Secwepemc

Reclaiming land, sustaining culture

Stk’emlupsemc te Secwepemc Nation is going to court to secure Aboriginal title to unceded traditional territory in interior B.C.

They will face vigorous opposition from well-resourced government and corporate lawyers. Will you stand with the Secwepemc?

 

 

One place at the heart of the area being reclaimed through the title case is Pipsell (Jacko Lake), a spiritual and historical site in close proximity to the Water World (the aquifer), the Sky World, the Prayer Tree, the Hunting Blind complex and associated grasslands, and habitats of species at risk such as the Sharp-Tailed Grouse, Burrowing Owl and American Badger. 

 

The Secwepemc have declared Pipsell a Cultural Heritage Site. In the Pipsell Declaration, the Secwepemc state that their “decision to preserve and sustain Pipsell is for the long-term benefit of all Canadians, ensuring the future enjoyment of this special place serves to further reconciliation.” That decision was made in accordance with the important principles of Secwepemc Law outlined in Oral History (Stseptekwll, or “Trout Children”) regarding reciprocal accountability to living beings on the land.

 

about this campaign

A title win would facilitate a new, healthier economic development and resource development, one that seeks to balance the ecology, people, land and businesses.  Stk’emlupsemc te Secwepemc land title is about building and maintaining long-term sustainable economic development in a healthy environment.

Ecological Protection with Indigenous Values

The Secwepemc have a process and way of managing the land and resources at maximum productivity that had kept the land in a near pristine state and benefited each succeeding generation for the last 12,000 years. The title case will facilitate the application of that established knowledge into the future management and development of the land and resources for future Secwepemc and settlers alike.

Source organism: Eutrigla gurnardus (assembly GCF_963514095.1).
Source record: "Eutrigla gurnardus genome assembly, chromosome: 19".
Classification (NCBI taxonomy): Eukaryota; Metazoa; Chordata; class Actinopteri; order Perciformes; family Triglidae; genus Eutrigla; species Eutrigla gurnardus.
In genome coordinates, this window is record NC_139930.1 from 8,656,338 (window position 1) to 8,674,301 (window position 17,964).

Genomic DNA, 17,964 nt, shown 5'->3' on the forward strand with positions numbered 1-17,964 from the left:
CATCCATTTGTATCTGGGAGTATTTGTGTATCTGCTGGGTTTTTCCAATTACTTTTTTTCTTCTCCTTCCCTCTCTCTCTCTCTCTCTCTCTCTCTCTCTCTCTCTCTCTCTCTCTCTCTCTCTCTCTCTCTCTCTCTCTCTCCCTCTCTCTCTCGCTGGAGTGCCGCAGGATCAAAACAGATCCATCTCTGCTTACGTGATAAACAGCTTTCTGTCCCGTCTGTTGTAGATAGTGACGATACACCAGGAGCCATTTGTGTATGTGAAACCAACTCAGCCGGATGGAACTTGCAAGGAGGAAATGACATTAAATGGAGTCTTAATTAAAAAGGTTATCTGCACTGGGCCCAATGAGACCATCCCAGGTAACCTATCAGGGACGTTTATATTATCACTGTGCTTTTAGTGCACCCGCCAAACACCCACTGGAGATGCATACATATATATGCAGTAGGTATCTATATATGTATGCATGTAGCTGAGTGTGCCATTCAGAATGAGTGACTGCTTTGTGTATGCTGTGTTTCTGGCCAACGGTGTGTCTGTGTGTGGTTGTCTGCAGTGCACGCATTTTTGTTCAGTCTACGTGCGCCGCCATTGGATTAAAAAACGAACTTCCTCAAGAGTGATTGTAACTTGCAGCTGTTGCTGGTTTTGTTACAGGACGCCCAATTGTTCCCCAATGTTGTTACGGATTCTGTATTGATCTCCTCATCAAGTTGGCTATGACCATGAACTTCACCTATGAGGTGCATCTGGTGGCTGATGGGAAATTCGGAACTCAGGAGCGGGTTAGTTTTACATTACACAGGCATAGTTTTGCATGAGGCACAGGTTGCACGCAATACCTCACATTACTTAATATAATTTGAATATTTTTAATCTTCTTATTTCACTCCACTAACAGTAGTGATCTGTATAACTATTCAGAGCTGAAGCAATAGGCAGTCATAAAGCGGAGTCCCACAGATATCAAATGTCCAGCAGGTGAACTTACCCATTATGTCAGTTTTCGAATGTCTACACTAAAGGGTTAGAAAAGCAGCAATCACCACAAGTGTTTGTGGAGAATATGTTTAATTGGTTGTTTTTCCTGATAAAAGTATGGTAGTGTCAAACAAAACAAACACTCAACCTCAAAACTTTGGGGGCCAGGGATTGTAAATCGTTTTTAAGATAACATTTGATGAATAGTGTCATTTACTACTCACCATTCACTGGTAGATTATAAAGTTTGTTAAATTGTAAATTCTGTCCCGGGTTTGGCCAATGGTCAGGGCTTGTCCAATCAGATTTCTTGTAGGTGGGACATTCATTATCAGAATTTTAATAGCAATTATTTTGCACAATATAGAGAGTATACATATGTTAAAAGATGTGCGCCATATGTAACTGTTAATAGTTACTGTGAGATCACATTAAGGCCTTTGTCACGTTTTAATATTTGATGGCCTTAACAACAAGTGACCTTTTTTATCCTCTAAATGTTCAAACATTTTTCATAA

A Vision for Community Sustainability

The Secwepemc are not “anti-development”. In fact, they have been mining, trading and conducting other business-type activities for thousands of years. They continue to own band businesses and are developing solid relationships with resource corporations.

““Before contact there was pristine land teeming with salmon and deer. This is when the Secwepemc followed the caretaker laws and relationship between humans and the land. In the Secwepemc language we are relatives to one another (Kwseltktenews). Among the Secwepemc every person has a right to clean air, clean water, properly managed lands for foods, spirituality, economic enterprises."

-Robert Simon, community member

CAMPAIGN NEWS

Our Vision? A Country Where Democracy Thrives with Honoured Indigenous Rights

RAVEN’s vision is a country where constitutional democracy is flourishing because Indigenous laws, rights and stewardship values are honoured. We are spotlighting some of our favourite programs aimed at exploring, honouring and understanding Indigenous laws…

Secwepemc win motion for elders to give oral history evidence as a group

photo by Paul David Shea/courtesy of Photographers Without Borders We congratulate Stk’emlupsemc te Secwepemc Nation on setting this important precedent even before the main hearing in their title case! In his decision, Justice Patrice Abrioux…